The time has come to talk about an expanded playoff system. When the format for this playoff was announced, nearly everyone except for the people who created the system knew four teams wasn’t enough. With the craziness of this year, and the stupidity of conference championship games, expanding to at least eight teams is the right move. The number can be argued, and while I prefer 12 teams, most other people prefer eight. My argument for 12 is to give the top two teams a bye week and have the others play the first week. That incentive to be the first or second seed is real because of the bye week. Many will argue that having a bye week hurts teams, but under the current system, teams will have roughly 40 days off before they play their first playoff game anyway.
The first, and most important thing to do is eliminate the conference championship game. The game serves no purpose but to hurt the conference and its probable best team. For example, if Missouri beats Alabama next week in Atlanta, does Missouri automatically get placed in the top four? No, of course not. But, does that mean Alabama really isn’t one of the best four teams in the country? No. And let’s not be stupid about that.
The argument for an eight-team playoff is that each of the power conferences would get an automatic entry to the playoff. I think that’s terrible. And it isn’t because I think the SEC has “more better” teams than the Big Ten, Big 12 or anyone else, it’s just that I think the playoff is supposed to be about the best teams in the country. Obviously having a full tournament isn’t going to happen, so select the best teams. The argument I made above about eliminating the conference tournament applies here directly. So, we’ll take Missouri over Alabama in an eight-team playoff because that’s the conference champion? Georgia Tech over Florida State? Wisconsin over Ohio State?
To take those three winning teams, and trying to find a way for the other teams that are clearly better, but lost their championship games is the same problem I have with the NCAA basketball tournaments. Teams shouldn’t have automatic bids based on winning their conference.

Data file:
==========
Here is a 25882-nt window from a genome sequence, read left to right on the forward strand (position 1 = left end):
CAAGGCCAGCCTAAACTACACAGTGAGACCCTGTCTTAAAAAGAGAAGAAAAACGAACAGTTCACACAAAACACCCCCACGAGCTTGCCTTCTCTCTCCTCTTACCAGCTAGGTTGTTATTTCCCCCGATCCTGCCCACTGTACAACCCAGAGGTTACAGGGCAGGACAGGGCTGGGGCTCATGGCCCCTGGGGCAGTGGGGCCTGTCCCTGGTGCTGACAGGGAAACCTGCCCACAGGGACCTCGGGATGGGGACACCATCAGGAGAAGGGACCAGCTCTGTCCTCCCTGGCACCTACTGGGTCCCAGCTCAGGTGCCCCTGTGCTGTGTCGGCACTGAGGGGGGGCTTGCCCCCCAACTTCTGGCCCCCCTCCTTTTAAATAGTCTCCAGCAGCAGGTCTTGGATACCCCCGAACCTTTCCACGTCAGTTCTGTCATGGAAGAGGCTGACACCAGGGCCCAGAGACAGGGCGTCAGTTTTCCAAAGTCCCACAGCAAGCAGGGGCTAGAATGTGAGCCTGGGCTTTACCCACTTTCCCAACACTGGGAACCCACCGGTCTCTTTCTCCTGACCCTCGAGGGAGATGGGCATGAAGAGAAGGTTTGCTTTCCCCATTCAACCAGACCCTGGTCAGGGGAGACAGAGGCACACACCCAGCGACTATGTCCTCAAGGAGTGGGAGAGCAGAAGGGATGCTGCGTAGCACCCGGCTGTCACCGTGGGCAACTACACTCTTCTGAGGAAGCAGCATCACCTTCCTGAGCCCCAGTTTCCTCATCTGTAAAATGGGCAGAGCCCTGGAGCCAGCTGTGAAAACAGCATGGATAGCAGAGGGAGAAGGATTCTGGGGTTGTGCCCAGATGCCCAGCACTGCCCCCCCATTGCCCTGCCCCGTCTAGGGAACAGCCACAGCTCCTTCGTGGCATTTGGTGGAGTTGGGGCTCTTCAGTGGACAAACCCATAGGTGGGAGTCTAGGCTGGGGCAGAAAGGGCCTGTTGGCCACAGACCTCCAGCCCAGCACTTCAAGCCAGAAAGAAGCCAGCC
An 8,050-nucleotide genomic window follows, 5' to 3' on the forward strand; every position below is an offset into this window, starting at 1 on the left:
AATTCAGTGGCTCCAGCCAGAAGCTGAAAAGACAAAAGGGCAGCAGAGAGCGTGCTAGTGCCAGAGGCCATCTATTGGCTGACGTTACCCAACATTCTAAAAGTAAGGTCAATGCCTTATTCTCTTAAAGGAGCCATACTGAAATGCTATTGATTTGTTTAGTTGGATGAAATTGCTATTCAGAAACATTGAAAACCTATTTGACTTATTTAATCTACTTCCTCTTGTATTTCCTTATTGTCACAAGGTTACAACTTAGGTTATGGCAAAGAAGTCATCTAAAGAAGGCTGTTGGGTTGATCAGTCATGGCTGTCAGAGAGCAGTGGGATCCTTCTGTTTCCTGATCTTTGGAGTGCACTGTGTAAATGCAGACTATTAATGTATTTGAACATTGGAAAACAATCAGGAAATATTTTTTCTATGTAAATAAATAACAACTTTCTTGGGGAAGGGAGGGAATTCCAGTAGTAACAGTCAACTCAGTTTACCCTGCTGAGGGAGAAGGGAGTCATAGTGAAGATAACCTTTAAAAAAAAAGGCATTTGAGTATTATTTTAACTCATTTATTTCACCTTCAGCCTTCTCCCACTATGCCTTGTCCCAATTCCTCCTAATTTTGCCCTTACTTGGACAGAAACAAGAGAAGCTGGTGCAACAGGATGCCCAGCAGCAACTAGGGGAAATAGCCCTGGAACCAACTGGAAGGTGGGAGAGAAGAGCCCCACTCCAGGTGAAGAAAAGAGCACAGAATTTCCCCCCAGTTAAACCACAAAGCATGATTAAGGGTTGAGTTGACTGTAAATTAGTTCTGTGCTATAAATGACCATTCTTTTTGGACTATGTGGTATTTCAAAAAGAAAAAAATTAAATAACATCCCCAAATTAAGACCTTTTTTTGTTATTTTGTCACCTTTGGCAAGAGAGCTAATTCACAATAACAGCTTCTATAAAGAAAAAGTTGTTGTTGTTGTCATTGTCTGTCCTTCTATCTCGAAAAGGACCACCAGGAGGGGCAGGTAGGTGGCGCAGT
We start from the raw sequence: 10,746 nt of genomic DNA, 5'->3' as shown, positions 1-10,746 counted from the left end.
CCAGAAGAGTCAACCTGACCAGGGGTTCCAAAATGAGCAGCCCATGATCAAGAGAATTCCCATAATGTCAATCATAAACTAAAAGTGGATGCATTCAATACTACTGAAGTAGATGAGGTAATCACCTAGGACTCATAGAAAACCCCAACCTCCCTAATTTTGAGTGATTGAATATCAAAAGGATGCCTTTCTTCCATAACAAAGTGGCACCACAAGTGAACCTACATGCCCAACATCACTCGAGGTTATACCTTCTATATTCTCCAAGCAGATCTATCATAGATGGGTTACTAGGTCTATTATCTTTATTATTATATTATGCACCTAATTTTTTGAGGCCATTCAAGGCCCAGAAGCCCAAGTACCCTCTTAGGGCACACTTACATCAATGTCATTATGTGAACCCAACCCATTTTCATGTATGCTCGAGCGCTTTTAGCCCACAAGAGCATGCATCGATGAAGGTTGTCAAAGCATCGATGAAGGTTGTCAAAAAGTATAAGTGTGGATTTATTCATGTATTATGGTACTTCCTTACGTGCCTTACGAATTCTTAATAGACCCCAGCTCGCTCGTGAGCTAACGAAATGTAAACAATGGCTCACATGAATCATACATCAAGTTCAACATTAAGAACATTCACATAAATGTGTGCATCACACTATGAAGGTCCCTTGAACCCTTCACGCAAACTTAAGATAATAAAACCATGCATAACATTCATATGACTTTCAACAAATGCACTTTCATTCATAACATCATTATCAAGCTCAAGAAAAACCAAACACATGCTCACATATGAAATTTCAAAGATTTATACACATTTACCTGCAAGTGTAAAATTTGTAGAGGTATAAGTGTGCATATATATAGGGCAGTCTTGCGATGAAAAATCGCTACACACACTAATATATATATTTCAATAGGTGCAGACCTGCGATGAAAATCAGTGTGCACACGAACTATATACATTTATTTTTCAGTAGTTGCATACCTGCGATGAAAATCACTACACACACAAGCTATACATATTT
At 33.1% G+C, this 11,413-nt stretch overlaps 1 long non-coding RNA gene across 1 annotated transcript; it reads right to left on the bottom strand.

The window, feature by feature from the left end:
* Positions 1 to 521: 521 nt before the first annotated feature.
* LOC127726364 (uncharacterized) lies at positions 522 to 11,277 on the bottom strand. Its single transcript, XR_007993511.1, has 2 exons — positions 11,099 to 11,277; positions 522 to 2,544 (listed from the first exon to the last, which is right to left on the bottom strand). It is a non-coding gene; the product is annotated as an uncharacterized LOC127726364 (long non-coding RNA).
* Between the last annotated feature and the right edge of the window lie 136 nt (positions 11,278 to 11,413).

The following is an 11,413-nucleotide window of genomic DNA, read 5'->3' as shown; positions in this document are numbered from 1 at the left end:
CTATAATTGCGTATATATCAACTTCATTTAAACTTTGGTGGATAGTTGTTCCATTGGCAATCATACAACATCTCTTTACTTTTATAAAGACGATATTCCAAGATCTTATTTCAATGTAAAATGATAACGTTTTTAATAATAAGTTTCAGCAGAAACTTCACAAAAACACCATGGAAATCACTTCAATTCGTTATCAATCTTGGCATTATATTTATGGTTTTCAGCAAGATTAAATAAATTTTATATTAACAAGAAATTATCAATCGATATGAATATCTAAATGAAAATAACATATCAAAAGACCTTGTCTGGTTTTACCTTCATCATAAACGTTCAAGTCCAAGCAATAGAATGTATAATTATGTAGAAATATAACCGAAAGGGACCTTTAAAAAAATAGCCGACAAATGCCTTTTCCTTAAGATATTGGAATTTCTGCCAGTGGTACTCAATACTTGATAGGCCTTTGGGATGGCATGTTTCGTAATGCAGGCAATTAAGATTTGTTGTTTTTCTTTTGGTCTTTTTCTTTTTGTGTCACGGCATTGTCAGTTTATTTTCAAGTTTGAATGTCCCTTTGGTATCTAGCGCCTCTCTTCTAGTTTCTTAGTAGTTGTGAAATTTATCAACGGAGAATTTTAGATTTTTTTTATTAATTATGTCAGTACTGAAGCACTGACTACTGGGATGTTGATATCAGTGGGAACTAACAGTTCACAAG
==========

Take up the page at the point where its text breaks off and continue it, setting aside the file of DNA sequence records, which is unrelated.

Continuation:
I’ll be real with you, I hate Cinderella. I’m sure she’s a great person, but she does nothing for me. The underdog story is nice, but George Mason ruining my basketball tournament a few years ago isn’t something I’m interested in seeing on a regular basis. And to say that the basketball and football tournaments should be the same or similar is a farce. Again, too many differences between the sport and layouts. Automatic bids kind of work in basketball, but they don’t work in football.
Most Deserving vs. Best
While we’re being real, let’s agree that “most deserving” vs. “best” can’t be an argument when we’re limiting the number of teams in a playoff. If you want most deserving, then keep the conference champions and figure out a way to get the best teams in. What you’ll have is a bunch of first round games that are generally bad.
What would you rather see in the first round of the playoff, No 8 UCLA vs. No. 1 Alabama or – pretending that Alabama loses – No. 8 UCLA vs. No. 7 Missouri?* So if you take the conference champions, who do you take as the other three? How are all the teams ranked?
What if you leave Alabama as No. 1 and Missouri as No. 17?
Do you see why most deserving is such a terrible standard? Unless we’re playing 25 teams, then simply take the best eight or 12 or whatever number of teams and be done with it. Ideally those teams are ranked 1 through whatever and that solves the seeding problem. Best is better than most deserving in limited tournaments.
Argue with me, I dare you.
*based on 11/15 rankings [pdf]